The report calls for better monitoring of the 55 volcanoes in the very high and
high threat categories to track seismic activity, ground bulging, gas emissions
and hydrologic changes.
University of Utah geology professor Robert Smith, who monitors earthquakes and
volcanic activity in Yellowstone, said more real-time monitoring should be
"We've really been stressing over the last couple of years that the USGS
should consider hazards as a very high priority in their future," he said.
We need to get the public's confidence and the perception that we're doing it
The university has joined the Geological Survey and Yellowstone National Park in
creating the Yellowstone Volcano Observatory, which uses ground-based
instruments throughout the region and satellite data to monitor
volcanic and earthquake unrest in the world's first national park.
The USGS report recognizes Yellowstone as an unusual hazard because of the
millions of people who visit the park and walk amid features created by North
America's largest volcanic system, Smith said, a status he has been advocating
Smith does not paint the devastating picture portrayed in a recent TV docudrama
but said smaller threats exist. For example, a lower-scale hydrothermal blast
could scald tourists strolling along boardwalks.
Emissions of toxic gases from the park's geothermal features also pose a threat.
Five bison dropped dead last year after inhaling poisonous gases trapped near
the ground due to cold, calm weather near Norris Geyser Basin.
Stepped up monitoring and a new 24-hour watch office could lead to more timely
warnings and help avoid human catastrophes at Yellowstone and nationally,
according to the USGS.
Forty-five eruptions, including 15 cases of notable volcanic unrest, have been
documented at 33 volcanoes in the U.S. since 1980, according to the report,
released April 29, 2005.
On the Net:
U.S. Geological Survey: http://www.usgs.gov
Volcano Threat Report: http://pubs.usgs.gov/of/2005/1164
Yellowstone Volcano Observatory: http://volcanoes.usgs.gov/yvo/index.html
Professor says findings
confirm Yellowstone's fiery geothermal network
By MIKE STARK - Billings
Gazette Staff - 4/25/05
knows he won't end the debate about what drives the roiling volcanic system
beneath Yellowstone National Park. But he may move it ahead.
assistant geology professor at the University of Wyoming, and a team of
researchers say they have confirmed the existence of a long column of hot rock
that originates 300 miles beneath Yellowstone's surface.
Evidence of the ‘‘mantle plume'' — which stretches 60 miles in diameter
— supports the long-running idea that Yellowstone's fiery geothermal network
is fueled by a pipe of magma rising from deep within the Earth, Dueker said.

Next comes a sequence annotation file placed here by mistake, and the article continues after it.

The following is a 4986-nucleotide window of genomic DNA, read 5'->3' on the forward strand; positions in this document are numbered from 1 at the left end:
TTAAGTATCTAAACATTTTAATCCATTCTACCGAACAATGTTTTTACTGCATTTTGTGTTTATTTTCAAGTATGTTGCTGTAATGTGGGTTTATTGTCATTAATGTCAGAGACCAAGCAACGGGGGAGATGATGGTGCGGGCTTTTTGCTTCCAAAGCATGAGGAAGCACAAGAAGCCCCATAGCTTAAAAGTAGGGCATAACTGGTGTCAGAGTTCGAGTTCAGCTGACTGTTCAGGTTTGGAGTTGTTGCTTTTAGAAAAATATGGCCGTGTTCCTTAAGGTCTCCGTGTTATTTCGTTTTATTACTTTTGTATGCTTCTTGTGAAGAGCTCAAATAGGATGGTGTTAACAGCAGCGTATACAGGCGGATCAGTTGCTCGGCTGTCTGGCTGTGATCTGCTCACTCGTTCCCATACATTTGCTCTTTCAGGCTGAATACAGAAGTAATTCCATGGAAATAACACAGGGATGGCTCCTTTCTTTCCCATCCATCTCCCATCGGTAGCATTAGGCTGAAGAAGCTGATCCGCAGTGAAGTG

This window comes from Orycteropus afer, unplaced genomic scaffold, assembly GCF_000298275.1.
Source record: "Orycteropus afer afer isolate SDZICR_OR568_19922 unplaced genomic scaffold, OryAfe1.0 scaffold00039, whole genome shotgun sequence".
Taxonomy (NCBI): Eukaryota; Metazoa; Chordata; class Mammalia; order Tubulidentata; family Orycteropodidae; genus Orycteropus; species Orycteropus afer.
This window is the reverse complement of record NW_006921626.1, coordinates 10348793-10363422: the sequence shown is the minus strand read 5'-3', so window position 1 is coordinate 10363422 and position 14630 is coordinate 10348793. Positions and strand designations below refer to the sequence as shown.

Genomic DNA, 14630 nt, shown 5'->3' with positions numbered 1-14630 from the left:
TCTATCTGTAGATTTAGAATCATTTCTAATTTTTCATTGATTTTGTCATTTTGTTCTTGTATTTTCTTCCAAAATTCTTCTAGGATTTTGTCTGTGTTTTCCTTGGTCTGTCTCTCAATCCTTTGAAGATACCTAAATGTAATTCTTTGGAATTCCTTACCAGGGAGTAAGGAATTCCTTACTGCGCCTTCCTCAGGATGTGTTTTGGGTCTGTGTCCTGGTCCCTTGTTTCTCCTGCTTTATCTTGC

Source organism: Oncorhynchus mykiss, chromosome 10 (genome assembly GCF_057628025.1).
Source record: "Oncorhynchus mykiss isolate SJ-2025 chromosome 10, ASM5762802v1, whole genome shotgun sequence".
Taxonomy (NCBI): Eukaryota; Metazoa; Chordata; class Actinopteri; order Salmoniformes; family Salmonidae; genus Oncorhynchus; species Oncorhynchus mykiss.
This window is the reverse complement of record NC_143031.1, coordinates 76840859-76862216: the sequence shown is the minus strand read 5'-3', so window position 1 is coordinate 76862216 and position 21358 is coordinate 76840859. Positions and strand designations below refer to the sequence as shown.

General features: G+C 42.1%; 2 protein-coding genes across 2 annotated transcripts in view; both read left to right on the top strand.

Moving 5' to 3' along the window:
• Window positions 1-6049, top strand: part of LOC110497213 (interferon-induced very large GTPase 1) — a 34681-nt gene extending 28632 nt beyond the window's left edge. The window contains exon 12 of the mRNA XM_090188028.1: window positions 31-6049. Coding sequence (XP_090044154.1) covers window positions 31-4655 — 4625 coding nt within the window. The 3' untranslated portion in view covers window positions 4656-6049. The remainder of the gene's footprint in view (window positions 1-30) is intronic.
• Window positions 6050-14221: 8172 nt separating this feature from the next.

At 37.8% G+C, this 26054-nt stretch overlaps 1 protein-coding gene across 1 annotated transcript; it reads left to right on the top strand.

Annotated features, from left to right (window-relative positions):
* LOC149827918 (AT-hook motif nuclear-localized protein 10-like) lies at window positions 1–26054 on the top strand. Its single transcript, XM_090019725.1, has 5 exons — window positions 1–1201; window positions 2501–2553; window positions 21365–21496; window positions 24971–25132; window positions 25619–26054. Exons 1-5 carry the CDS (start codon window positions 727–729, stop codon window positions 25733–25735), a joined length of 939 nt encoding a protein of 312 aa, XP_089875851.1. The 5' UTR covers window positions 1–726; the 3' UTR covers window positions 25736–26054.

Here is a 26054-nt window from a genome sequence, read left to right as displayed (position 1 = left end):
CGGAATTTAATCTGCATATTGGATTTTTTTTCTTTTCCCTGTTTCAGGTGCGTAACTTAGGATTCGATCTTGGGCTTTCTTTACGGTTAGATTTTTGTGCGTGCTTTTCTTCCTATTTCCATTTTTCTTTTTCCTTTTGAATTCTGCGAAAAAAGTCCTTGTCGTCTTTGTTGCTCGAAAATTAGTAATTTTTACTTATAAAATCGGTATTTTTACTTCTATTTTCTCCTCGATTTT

The findings, set to be published next month in the journal Geophysical Research
Letters, are the latest salvo in an ongoing dispute among scientists about the
existence of deep plumes of hot rocks that play a key role in places like
Yellowstone, Iceland and Hawaii.
The newest work by Dueker and others used a technique called ‘‘seismic
tomography,'' which uses instruments to track earthquake waves as they travel
through the Earth. The waves change as they enter material that is hotter.
Scientists used those changes to map what they think is happening beneath
Dueker and his
team used 48 seismic stations scattered around Yellowstone, including some near
Billings, Missoula, Pocatello, Idaho, and Riverton, Wyo.
During 2000 and 2001, they said they collected data that, among other things,
showed a narrow pipe of hot rock extending 300 miles below Yellowstone's
surface. The plume tilts at about 15 degrees so the bottom is beneath Dillon,
The findings should help tell the story about how Yellowstone works and further
the debate about plumes beneath places like the first national park.
‘‘The weight of the evidence is going to show there are some plumes,''
Several years ago, some scientists said they had evidence that contradicted at
least 30 years of theory about deep plumes and the creation of volcanic features
at Yellowstone and elsewhere on the planet.
Instead of deep plumes, they said volcanoes and other features could be driven
by a shallow skin of magma beneath the Earth's crust. As continental plates
shift and stretch, the magma bubbles up to filled in the gaps, they said.
Those studies ignited a debate that has fractured the scientific community, with
some scientists siding with the older plume theory and others putting their
support behind the shallow magma theory.
Dueker said the latest research, which included research at the universities of
Wyoming, Utah and Oregon, is more definitive because of the large amount of data
that was collected.
‘‘I still admit there's a 10 percent probability that we could be fooled,''
Dueker said. ‘‘But we'd really have to be fooled.''
Updated: Wednesday, 9 March, 2005,
Experts weigh supervolcano risks
By Paul Rincon
BBC News science reporter
Geologists have called for a taskforce to be set up to consider
emergency management in the event of a massive volcanic eruption, or
The recommendation comes in a report timed to coincide with a BBC TV
drama that depicts a fictional super-eruption at Yellowstone Park in
Experts say such an event would have a colossal impact on a global
A super-eruption is also five to 10 times more likely to happen than
an asteroid impact, the report claims.
The authors want to highlight the issue, which they feel is being
ignored by governments. They emphasise that while catastrophic eruptions
of this kind are rare in terms of a human lifetime, they are